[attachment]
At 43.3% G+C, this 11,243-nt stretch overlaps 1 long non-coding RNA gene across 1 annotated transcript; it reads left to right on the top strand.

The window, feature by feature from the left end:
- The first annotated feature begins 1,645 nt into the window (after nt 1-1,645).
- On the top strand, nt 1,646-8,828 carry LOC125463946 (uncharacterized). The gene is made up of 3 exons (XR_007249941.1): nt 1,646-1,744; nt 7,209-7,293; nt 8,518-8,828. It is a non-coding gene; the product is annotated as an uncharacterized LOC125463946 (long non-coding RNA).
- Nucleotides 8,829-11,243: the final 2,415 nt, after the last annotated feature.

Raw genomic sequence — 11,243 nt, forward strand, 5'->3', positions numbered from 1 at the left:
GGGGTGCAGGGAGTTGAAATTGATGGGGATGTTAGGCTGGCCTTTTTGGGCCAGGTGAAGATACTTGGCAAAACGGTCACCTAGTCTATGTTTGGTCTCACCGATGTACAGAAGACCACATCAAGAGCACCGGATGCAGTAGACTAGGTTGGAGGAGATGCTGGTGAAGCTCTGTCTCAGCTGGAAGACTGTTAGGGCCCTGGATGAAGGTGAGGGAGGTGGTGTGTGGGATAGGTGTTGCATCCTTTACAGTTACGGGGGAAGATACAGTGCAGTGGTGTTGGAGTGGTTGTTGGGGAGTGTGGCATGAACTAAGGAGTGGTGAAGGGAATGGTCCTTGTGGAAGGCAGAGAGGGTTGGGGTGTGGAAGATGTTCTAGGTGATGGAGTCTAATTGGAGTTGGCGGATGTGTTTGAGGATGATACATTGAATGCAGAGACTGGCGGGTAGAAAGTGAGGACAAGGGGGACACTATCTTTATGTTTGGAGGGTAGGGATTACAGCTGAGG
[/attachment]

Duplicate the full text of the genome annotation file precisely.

At 43.3% G+C, this 11,243-nt stretch overlaps 1 long non-coding RNA gene across 1 annotated transcript; it reads left to right on the top strand.

The window, feature by feature from the left end:
- The first annotated feature begins 1,645 nt into the window (after nt 1-1,645).
- On the top strand, nt 1,646-8,828 carry LOC125463946 (uncharacterized). The gene is made up of 3 exons (XR_007249941.1): nt 1,646-1,744; nt 7,209-7,293; nt 8,518-8,828. It is a non-coding gene; the product is annotated as an uncharacterized LOC125463946 (long non-coding RNA).
- Nucleotides 8,829-11,243: the final 2,415 nt, after the last annotated feature.

Raw genomic sequence — 11,243 nt, forward strand, 5'->3', positions numbered from 1 at the left:
GGGGTGCAGGGAGTTGAAATTGATGGGGATGTTAGGCTGGCCTTTTTGGGCCAGGTGAAGATACTTGGCAAAACGGTCACCTAGTCTATGTTTGGTCTCACCGATGTACAGAAGACCACATCAAGAGCACCGGATGCAGTAGACTAGGTTGGAGGAGATGCTGGTGAAGCTCTGTCTCAGCTGGAAGACTGTTAGGGCCCTGGATGAAGGTGAGGGAGGTGGTGTGTGGGATAGGTGTTGCATCCTTTACAGTTACGGGGGAAGATACAGTGCAGTGGTGTTGGAGTGGTTGTTGGGGAGTGTGGCATGAACTAAGGAGTGGTGAAGGGAATGGTCCTTGTGGAAGGCAGAGAGGGTTGGGGTGTGGAAGATGTTCTAGGTGATGGAGTCTAATTGGAGTTGGCGGATGTGTTTGAGGATGATACATTGAATGCAGAGACTGGCGGGTAGAAAGTGAGGACAAGGGGGACACTATCTTTATGTTTGGAGGGTAGGGATTACAGCTGAGG